Solomon Getu, leather technologist and former secretary of the Ethiopian Leather Industry Association, points to poor livestock management and foreign currency shortages as enduring challenges. He indicates the promises of the leather industry to boost the overall economic performance of Ethiopia despite 25 of the 30 tanneries struggling to keep the light on in their factories.

"Policy priority has pushed many out of business," he said.

The UNDP report also indicates that expensive logistics, an inefficient skilled workforce, low quality of inputs, and tedious bureaucracy are part of the problem in a manufacturing sector that lacks diversification, with half of production focused on four industries.

Ethiopia's import bill has overshadowed its exports by a third, with economists often blaming an overvalued currency, growing import bills, and depleting foreign currency reserves. To overhaul the reliance on imports, the federal government points to pending strategic reform in six areas: finance, raw materials, infrastructure development, customs procedure, capacity development and research.

According to State Minister for Industry Hassen Mohammed, while the limitations on finance and skilled labour are recognised, security concerns are considered transient. He lauds the restart of 370 factories which were deemed dormant, as one of the key features of the import substitution strategy.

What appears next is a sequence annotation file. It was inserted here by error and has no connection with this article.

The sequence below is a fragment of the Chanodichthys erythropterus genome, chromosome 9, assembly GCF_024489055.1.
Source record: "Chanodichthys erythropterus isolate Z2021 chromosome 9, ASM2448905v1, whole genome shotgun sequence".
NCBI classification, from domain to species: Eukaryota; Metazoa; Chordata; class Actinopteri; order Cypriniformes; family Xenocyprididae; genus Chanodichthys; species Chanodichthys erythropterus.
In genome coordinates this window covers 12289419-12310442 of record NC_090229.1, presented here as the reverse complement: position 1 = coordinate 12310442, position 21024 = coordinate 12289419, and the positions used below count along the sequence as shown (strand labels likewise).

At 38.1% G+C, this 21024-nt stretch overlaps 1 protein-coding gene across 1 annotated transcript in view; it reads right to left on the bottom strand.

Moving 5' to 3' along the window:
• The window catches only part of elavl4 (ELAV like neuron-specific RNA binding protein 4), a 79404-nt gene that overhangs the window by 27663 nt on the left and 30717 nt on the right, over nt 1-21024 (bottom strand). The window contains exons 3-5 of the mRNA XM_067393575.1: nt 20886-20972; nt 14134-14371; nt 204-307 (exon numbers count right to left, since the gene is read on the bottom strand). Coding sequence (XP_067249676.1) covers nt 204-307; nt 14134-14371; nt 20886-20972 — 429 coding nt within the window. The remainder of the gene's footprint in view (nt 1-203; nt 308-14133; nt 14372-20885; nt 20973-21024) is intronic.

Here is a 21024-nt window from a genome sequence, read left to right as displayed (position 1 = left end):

Hassen acknowledged the 38pc substitution rate of domestic products for imports but forecasted that 2.6 billion dollars would be saved by local production this year.

As one of the crafters of the "Let Ethiopia Produce" initiative, Hassen firmly believes that despite the limitations squeezing most factories to perform below capacity, every country has to start somewhere and move forward aided by technology.

"Ethiopia can pull this off," Hassen told Fortune.

Conflicting forces emerge in aspirations of trade liberalisation amidst a lagging policy environment.

Melaku Desta (PhD), a researcher at the United Nations Economic Commission for Africa (UNECA), fears that strains on fiscal resources might resurface with renewed force if macroeconomic pressures are not alleviated. He raises concerns about policymakers' ability to learn from other countries' experiences who sank into whirlpools of fiscal deficits while embarking on uncalculated adventures of import substitution.

"Fervent optimism is not the way to go," he told Fortune.

Melaku underscores the importance of sector-specific policies, empirical analysis of market potentials and overall security and macroeconomic stability for successful realisation of such a grand initiative.

"Calculated structural reforms are crucial," he said.

PUBLISHED ON Dec 16,2023 [ VOL 24 , NO 1233]